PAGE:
It was about 5.30 in the morning when the shout awoke me, and the moment we were waiting for announced its arrival. My sleep-weakened hands struggled to pull on my boots – we had all been sleeping fully clothed for days, in readiness – so by the time I struggled from my tent in to the grey light of morning, just a few seconds later, my partner and many others were by then disappearing across the field. The summer sun was already high, but obscured behind the mist that rose off the tidal river at the bottom of the grassy hill and still hung damp in the air. At that moment, everything seemed hazy. It would have been beautiful, had I had time to stop and gaze, but my heart was beating fast and my feet were running faster to join the crowd that was growing along with the day.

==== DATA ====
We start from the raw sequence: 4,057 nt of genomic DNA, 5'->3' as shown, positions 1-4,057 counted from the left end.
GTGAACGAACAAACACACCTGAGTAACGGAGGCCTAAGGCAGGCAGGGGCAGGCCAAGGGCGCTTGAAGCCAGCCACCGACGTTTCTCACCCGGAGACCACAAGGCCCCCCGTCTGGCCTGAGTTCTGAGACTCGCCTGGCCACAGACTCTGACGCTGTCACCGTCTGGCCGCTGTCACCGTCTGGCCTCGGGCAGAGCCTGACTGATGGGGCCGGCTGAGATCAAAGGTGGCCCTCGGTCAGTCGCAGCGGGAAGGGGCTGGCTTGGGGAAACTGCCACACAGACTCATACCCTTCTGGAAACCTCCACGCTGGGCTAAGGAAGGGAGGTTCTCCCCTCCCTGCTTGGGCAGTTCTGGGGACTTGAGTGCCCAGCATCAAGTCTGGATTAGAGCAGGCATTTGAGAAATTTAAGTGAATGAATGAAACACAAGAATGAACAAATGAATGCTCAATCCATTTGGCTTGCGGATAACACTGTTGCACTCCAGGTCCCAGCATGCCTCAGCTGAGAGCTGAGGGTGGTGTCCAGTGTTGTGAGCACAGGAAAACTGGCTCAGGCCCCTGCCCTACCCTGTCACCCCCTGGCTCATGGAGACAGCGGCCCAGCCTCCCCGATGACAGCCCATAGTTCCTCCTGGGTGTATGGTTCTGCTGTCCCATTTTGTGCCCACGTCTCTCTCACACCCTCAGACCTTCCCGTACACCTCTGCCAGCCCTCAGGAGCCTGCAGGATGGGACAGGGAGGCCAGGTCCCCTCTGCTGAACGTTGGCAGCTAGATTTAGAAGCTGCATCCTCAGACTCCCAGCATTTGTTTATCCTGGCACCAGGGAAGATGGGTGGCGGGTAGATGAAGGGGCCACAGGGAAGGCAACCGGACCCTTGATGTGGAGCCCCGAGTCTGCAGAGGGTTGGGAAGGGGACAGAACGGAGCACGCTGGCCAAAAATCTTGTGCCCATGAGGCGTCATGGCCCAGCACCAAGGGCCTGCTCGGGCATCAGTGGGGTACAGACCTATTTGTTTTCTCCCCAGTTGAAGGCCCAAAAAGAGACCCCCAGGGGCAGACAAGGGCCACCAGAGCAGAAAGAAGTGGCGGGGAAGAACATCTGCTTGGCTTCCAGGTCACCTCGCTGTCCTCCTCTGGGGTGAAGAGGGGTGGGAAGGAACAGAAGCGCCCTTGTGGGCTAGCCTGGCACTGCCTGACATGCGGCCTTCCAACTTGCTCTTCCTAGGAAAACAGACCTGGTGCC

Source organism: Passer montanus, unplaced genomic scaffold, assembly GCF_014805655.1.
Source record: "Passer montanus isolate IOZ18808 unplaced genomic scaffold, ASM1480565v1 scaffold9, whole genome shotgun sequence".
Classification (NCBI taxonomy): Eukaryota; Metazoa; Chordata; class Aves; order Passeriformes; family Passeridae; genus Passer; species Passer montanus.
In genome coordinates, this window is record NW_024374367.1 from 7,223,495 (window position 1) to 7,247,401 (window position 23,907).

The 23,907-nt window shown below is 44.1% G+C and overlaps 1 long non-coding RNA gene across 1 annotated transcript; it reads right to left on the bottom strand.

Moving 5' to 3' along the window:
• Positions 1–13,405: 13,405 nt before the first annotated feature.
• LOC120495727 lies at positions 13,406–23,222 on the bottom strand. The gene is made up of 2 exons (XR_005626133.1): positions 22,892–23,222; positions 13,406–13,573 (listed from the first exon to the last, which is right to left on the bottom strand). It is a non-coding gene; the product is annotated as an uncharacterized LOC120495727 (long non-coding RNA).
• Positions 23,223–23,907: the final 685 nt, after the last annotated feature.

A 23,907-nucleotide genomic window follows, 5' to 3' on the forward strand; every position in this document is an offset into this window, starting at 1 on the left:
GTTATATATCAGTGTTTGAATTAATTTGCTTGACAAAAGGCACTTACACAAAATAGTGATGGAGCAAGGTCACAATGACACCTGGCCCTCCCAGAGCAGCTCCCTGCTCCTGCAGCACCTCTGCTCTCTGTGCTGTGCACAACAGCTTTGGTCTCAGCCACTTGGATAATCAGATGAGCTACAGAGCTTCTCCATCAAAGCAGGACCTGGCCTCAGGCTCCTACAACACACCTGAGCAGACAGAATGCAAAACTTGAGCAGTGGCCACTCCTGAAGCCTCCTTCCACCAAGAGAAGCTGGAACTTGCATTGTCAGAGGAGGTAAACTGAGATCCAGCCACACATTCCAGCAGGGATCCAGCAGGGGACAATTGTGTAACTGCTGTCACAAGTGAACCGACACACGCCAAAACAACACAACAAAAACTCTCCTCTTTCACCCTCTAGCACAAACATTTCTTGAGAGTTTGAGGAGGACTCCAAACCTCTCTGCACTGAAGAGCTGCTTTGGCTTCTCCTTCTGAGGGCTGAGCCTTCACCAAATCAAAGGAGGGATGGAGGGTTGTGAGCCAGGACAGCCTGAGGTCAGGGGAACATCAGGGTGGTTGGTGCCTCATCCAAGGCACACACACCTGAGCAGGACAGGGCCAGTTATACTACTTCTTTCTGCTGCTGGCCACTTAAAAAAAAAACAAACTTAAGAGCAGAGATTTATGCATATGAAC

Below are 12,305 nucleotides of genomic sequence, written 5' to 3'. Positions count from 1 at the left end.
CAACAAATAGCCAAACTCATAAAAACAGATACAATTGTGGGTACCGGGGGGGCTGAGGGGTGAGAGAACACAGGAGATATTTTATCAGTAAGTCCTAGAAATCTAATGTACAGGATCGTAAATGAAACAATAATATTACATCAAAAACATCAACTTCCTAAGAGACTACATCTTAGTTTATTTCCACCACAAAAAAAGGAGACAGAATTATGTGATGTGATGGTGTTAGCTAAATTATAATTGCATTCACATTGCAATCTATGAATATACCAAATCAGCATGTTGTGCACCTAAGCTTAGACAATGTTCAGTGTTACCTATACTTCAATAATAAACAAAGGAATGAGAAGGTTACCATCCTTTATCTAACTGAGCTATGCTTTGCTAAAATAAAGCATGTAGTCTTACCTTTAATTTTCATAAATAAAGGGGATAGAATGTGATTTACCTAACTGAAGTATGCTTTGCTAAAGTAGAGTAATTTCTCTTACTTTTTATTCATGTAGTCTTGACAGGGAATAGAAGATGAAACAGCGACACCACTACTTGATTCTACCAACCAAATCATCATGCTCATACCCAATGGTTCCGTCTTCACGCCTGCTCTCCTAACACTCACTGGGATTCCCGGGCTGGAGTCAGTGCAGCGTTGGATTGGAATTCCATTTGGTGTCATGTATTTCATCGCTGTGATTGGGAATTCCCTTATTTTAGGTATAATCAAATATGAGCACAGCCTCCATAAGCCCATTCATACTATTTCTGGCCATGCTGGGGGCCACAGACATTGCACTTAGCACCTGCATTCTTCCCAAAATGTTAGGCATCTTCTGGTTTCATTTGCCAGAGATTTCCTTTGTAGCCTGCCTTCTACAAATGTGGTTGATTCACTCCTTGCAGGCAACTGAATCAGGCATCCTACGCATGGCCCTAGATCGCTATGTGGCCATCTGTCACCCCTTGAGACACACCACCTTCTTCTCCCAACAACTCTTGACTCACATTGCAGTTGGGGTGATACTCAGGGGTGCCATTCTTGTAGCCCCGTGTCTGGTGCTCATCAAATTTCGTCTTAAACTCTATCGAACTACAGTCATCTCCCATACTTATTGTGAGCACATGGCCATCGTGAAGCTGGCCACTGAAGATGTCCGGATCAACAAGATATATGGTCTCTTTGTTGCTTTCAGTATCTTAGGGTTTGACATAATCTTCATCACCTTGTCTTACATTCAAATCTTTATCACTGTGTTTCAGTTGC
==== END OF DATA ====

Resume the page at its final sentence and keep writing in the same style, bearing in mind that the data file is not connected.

As I emerged from the village of recently-emptied tents and started up the far side of the valley, I could see that the sun had managed to struggle through the fading mist. Its light was bouncing off the helmets and shields of the ranks of men ahead of me, armed with sticks and gas, and off the windscreens of the speeding vehicles rushing in reinforcements behind them. I saw my partner a field ahead of me as he disappeared into the crowd that was forming in front of them – the next time I would see him would be 30 hours later, injured, behind a screen in a court room. A few seconds later, I was in the midst of it all - the shouting, cheering, laughing, chanting, struggling, spinning mass, trying simply to keep my feet on the floor. "Stay at the back" I said to myself. "Observe what goes on, help those who need it, add your support" I intone. But then, placing my feet firmly on the ground, I looked up, as the sun shone its early light on what was to be a very unusual Sunday morning, and found myself at the very front, face to face with the riot police.